So there was a word for it after all. Some kindly soul at a conference last week, seeing that I was unable to describe the strange digital burbling that took place when you dialled up a database in 1979 and inserted the telephone handset into the accoustic coupler, kindly shouted out the correct expression – the noise was “gribbling” and I was delighted to be reunited with a term which should never have been lost. And it allows me to remark, if I have not lost you already, that it is a mature industry whose terms of art, invented for a purpose, have now fallen into disuse because the processes they describe have become redundant. I expect to have to explain to my children how my typographer’s ruler works, or what slug setting, or galleys, or heavy leading or hot metal meant. The fact that the first generation digital expressions are already themselves redundant (who last saw an accoustic coupler?) tells an important story.
And that story is particularly relevant to the fascinating conference that I was attending. Last week’s seminar on “Ready for Web 3.0?” organized by ALPSP and chaired by Louise Tutton of Publishing Technologies was just what the doctor ordered in terms of curing us of the idea that we still have time to consider whether we embrace the semantic web or not. It is here, and in scholarly publishing terms it is becoming the default embedded value, the new plateau onto which we must all struggle in order to catch our breath while building the next level of value-add which forms the expectation of users coming to grips with a networked information society today. And from the scholarly world it will spread everywhere. I will put my own slides from the introductory scene-setting on this site, but if you can find any of the meaty exemplar presentations from ALPSP (it is worth joining them if they are going to do more sessions of this quality) or elsewhere then please review them carefully. They are worth it.
Particularly noteworthy was a talk by Professor Terri Attwood and Dr Steve Pettifer from the University of Manchester (how good to see a biochemistry informatician and a computer scientist sharing the same platform!). They spoke about Utopia Documents, a next generation document reader developed for the Biochemical Journal which identifies features in PDFs and semantically annotates them, seamlessly connecting documents to online data. All of a sudden we are emerging onto the semantic web stage with very practical and pragmatic demonstrations of the virtues of Linked Data. The message was very clear: go home and mark-up everything you have, for no one now knows what content will need to link to what in a web of increasing linkage universality and complexity. At the very least every one who considers themselves a publisher, and especially a science publisher, should read the review article by Attwood, Pettifer and their colleagues in Biochemical Journal (Calling International Rescue: Knowledge Lost in the Literature and information Landslide http://www.biochemj.org/bj/424/0317/bj4240317.htm) Incidentally, they cite Amos Bairoch and his reflections on Annotation in Nature Precedings (http://precedings.nature.com/documents/3092/version/1) and this is hugely useful if you can generalize from the problems of biocuration to the chaos that each of us faces in our own domains.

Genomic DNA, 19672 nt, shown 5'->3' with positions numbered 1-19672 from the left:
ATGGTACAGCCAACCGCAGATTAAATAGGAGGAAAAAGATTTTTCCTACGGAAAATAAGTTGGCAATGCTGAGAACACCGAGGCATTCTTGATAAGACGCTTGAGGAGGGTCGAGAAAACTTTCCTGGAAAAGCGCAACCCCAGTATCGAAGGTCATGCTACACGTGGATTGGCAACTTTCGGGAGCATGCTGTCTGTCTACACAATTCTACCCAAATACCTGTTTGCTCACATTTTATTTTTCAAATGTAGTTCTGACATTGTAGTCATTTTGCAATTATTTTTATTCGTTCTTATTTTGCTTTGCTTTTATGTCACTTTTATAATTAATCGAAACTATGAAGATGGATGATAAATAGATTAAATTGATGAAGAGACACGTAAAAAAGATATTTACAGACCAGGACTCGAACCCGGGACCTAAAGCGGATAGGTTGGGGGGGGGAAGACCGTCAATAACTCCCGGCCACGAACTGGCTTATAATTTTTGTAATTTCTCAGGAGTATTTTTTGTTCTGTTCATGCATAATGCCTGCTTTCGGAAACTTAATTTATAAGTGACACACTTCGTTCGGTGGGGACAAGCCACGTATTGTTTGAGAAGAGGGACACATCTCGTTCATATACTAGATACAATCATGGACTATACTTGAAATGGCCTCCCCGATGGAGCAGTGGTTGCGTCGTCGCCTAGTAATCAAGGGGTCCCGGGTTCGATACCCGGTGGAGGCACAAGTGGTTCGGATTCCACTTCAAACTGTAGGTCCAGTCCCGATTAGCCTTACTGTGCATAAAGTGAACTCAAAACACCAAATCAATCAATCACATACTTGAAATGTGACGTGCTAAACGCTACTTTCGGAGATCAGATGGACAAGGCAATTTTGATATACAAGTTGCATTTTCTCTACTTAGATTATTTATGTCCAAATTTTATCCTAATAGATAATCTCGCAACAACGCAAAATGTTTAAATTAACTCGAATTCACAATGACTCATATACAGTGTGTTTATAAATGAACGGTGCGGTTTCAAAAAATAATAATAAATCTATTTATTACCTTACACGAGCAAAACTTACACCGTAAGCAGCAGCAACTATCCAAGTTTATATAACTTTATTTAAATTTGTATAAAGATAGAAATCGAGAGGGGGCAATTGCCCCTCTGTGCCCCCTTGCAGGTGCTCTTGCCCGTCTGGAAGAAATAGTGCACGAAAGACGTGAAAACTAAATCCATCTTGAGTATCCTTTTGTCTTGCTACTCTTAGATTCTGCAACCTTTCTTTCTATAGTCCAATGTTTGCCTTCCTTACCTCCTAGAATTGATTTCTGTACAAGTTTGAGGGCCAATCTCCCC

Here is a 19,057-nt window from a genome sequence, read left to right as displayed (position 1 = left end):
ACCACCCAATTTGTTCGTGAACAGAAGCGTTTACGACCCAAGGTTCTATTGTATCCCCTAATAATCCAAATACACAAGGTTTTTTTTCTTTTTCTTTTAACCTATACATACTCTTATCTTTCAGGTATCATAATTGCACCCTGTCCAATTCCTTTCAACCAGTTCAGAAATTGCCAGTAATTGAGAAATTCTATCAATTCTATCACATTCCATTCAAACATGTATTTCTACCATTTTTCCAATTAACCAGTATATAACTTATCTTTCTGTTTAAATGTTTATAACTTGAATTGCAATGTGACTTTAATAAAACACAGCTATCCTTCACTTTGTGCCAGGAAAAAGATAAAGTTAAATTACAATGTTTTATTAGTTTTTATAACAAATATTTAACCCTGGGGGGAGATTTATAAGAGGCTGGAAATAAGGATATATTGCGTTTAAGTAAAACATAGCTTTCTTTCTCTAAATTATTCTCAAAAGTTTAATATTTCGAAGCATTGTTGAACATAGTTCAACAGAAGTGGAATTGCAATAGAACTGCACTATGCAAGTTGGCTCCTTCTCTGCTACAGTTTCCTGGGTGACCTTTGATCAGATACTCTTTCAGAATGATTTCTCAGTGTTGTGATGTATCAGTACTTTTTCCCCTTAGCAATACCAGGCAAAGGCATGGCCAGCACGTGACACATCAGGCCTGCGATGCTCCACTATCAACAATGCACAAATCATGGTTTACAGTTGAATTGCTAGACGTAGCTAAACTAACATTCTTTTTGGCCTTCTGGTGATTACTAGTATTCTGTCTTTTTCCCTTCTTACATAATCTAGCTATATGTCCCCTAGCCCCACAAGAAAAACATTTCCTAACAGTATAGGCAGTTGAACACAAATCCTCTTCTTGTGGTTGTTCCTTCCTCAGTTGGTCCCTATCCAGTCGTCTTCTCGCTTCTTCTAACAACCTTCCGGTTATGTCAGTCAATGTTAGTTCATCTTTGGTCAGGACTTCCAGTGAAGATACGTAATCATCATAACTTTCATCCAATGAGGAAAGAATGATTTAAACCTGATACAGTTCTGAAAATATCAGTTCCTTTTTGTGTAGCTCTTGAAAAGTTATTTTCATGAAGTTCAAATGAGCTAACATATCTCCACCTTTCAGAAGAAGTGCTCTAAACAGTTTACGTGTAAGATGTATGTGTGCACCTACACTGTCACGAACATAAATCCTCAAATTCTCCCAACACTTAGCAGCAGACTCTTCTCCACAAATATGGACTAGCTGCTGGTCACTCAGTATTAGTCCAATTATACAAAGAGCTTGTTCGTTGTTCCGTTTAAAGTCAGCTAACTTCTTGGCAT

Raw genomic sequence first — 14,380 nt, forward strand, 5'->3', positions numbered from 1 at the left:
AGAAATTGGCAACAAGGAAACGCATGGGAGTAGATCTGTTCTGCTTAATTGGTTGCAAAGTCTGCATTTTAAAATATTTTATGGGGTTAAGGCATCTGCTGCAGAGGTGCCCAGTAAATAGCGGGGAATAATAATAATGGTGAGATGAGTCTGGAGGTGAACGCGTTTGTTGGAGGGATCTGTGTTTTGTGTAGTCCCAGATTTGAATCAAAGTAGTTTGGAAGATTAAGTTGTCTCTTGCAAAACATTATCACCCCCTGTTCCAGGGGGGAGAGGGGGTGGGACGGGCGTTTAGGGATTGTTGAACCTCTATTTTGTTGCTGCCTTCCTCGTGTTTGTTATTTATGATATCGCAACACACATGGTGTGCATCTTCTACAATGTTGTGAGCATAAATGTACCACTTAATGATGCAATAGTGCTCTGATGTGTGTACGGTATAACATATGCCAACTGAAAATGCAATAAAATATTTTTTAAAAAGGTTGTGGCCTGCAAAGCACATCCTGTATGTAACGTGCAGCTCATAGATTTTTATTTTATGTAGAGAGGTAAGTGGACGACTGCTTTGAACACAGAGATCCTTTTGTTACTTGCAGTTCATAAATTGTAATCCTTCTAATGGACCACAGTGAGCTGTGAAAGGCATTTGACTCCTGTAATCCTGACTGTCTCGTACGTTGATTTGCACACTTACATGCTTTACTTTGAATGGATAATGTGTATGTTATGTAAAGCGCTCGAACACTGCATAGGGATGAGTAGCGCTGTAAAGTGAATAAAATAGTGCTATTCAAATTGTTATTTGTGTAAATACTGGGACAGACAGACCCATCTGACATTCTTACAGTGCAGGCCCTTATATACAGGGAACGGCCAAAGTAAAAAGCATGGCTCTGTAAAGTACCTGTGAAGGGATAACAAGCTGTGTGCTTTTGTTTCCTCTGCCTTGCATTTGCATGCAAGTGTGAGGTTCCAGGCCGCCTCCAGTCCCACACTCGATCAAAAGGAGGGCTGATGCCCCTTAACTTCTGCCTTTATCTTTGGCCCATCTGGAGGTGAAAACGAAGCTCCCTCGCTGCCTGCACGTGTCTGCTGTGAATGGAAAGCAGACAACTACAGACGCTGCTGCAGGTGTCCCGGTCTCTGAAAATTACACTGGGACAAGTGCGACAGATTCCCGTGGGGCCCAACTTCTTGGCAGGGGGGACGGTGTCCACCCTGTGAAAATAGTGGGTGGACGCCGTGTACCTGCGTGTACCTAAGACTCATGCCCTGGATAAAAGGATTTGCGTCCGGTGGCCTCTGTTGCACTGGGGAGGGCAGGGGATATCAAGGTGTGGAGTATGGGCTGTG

Two other aspects were intriguing. Utopia Documents had some funding from the European Commission, EPSRC, BBSRC, the University of Manchester and, above all, the BJ’s publisher, Portland Press. One expects the public bodies to do what they should be doing with the taxpayer’s cash: one respects a small publisher putting its money where its value is. And in another session, on the semantic web collaboration between the European Respiratory Society and the American Thoracic Society, called felicitously “Breathing Space”, we heard that the collaborators created some 30% of the citations in respiratory medicine, and that their work had the effect of “helping their authors towards greater visibility”. Since that is why the industry exists, it would seem that the semantic promise underpins the original publication promise. Publishers should be creating altars for the veneration of St Tim Berners Lee and dedicating devotions to the works Shadbolt and Hall, scholars of Southampton.
Sadly they are not, but coming out of this day of intense knowledge sharing one could not doubt that semantic web, aka Linked Data, had arrived and taken up residence these several years in scientific academe. Now if it will only bite government information and B2B then we shall be on our way. And, as Leigh Dodds of Talis reminded us, we shall have to learn a new language on that way. Alongside new friends like ontologies and entity recognition and RDF, add RDFa, SKOS (simple knowledge organizing systems to you!), XCRI education mark-up, OpenCalais (go to Thomson Reuters for more), triples, Facebook Open Graph, and Google Rich Snippets. Even that wonderful old hypertext heretic Ted Nelson got quoted later in the day: “Everything is deeply intertwingled”. And lets remember, this is not a “lets tackle these issues at our own pace when we think the market is ready” sort of problem: it is a “we are sinking under the weight of our own data and the lifeboat was needed yesterday” sort of a problem. Publishers must tackle it: if we learn how to resolve it without intermediaries then we certainly shall not need publishers.« go back